Four administrations of both parties and the Select Commission on Immigration and Refugee Policy have agreed that it is necessary to "demagnetize" the attraction of employment in this country if we are to have any chance of meeting the challenge of uncontrolled illegal immigration.
In this regard employer sanctions constitute the heart of the Simpson-Mazzoli measure. This provision provides that penalties be imposed on those who knowingly hire, refer or recruit undocumented aliens for employment in the United States. Additionally, the bill contains numerous anti-discrimination provisions that will ensure that it is applied in an evenhanded fashion regardless of whether an individual is blond-haired and blue-eyed or dark-haired and brown-eyed.
In those instances where undocumented workers take jobs that domestic workers are unwilling to fill (as is often the case with respect to agriculture), both the House and the Senate versions contain variations of a program to allow agricultural workers into the United States if and only if there is a demonstrated shortage of domestic workers.
The adjudication provisions of the bill are designed to alleviate the abuse of our laws now possible through procedural delay by those who have no right to remain in our country. In addition, the independence and stature of the administrative process is increased by the legislation.
The Simpson-Mazzoli bill contains a legalization program that would adjust the status of those who have established sufficient equities in our society. The House bill contains a Ja. 1, 1982, cutoff date.
By contrast, the Senate version of the bill contains a two-track approach whereby anyone who entered the country prior to Jan. 1, 1977, would qualify for permanent-resident status. Those who entered after that date, but before Jan. 1, 1980, would be eligible for permanent residency. Those in the latter category would have the opportunity to earn the right to become permanent residents within three years.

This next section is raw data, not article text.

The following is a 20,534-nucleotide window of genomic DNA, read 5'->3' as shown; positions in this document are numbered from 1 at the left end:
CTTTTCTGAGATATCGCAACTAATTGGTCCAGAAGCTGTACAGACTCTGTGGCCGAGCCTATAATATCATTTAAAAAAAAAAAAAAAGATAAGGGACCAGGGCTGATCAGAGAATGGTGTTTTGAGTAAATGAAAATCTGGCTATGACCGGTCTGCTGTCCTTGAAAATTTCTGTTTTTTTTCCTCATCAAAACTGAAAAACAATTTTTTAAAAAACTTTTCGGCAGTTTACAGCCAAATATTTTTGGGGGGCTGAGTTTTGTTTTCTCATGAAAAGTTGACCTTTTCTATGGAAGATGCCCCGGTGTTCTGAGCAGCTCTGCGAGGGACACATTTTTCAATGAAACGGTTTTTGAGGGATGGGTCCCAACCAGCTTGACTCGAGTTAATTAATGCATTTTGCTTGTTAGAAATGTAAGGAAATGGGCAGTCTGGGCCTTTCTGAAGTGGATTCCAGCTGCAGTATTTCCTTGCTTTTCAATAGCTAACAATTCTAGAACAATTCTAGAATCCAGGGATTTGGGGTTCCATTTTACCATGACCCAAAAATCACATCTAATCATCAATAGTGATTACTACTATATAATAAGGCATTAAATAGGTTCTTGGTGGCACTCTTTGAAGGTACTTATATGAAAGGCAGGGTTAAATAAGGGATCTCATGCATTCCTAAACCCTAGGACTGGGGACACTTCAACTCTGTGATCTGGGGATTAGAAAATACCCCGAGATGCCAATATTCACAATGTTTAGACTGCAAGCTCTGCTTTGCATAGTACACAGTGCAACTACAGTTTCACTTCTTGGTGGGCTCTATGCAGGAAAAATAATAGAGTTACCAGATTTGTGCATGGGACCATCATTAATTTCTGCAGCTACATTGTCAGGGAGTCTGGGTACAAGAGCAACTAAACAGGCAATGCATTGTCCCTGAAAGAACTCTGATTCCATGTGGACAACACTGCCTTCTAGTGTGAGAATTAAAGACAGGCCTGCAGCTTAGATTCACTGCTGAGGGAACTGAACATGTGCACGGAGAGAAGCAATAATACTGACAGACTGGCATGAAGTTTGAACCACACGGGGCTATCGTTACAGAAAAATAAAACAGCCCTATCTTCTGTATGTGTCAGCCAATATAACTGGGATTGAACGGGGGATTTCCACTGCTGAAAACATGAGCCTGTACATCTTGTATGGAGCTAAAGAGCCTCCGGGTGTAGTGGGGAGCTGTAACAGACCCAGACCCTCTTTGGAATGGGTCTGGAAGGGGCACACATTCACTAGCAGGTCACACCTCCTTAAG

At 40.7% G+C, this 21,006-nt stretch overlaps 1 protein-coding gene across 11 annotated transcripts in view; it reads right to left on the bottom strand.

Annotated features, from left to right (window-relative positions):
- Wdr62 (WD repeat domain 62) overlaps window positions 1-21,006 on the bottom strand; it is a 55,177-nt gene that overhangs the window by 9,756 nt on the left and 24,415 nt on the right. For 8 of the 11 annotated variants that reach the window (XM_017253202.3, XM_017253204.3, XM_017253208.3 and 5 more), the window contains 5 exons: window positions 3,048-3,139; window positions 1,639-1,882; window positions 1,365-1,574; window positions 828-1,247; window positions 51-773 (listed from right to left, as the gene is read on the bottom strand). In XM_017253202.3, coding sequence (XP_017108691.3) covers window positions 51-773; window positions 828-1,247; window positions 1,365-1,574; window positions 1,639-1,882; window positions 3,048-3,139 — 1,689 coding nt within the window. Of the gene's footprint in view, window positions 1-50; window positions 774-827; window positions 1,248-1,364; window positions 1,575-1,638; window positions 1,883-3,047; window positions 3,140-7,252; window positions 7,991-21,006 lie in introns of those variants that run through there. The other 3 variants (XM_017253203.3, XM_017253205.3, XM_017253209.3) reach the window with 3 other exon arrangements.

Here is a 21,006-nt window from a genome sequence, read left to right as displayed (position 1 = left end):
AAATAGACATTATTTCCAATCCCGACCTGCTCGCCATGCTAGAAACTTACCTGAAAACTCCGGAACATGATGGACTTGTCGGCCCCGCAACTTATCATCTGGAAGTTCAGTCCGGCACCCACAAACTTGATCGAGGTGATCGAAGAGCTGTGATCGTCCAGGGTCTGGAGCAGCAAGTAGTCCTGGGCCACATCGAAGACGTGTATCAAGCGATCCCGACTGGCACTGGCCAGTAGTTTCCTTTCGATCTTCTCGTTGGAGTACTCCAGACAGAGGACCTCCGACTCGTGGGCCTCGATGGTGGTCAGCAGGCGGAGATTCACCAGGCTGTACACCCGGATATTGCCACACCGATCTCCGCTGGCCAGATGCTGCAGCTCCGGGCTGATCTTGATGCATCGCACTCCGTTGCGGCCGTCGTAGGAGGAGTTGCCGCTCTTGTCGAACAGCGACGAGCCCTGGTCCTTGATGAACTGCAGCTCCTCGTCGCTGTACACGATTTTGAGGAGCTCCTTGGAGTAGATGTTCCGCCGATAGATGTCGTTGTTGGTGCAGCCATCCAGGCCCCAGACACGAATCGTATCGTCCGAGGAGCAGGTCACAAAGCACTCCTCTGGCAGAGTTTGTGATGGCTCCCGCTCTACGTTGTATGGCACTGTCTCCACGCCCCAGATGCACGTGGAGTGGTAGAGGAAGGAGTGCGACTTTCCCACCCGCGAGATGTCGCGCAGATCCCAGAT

While it is my feeling that the House version of the bill is too loosely constructed on this point, the important concept of legalization, embodied in the language of the bill, should dispel the argument that it is is somehow nativist. This one-time act of magnanimity offers those who have become permanent members of our society, but are forced to live a sub- rosa existence because of their illegal status, the chance to become fully participating members of society.
Equally important as the need for substantive immigration reform is the question of whether Congress is still an effective institution and forum to deal with the complex and difficult national issues of the day. With the repeated delays in the consideration of the Simpson-Mazzoli immigration bill during the past three years, many wondered whether our legislative process had become captive to the will of affected interest groups rather than the national interest.
However, during the seven days of often emotional House debate over Simpson-Mazzoli in June, the House distinguished itself by demonstrating that, if given the chance, it could meet the challenge of completely addressing such a controversial public policy question.
While we are closer to meaningful immigration reform than we have been in years, much yet remains to be done to produce a conference report acceptable to both houses of Congress. The test of this Congress is whether the special interests will prevail in the remaining legislative days or whether Congress will address something that needs its immediate attention in the name of the national interest. If we are afforded a meaningful opportunity to deliberate, I am optimistic that a carefully balanced immigration package will become the law of the land.
Our country has prided itself on being a vast melting pot. The genesis of the Simpson-Mazzoli bill lies in the desire to allow the United States to continue its generous policy of immigration. However, it would do so by achieving one of the objectives of the Select Commission on Immigration and Refugee Policy report, that is, it would close the back door to illegal immigration so that the front door on legal immigration may remain open.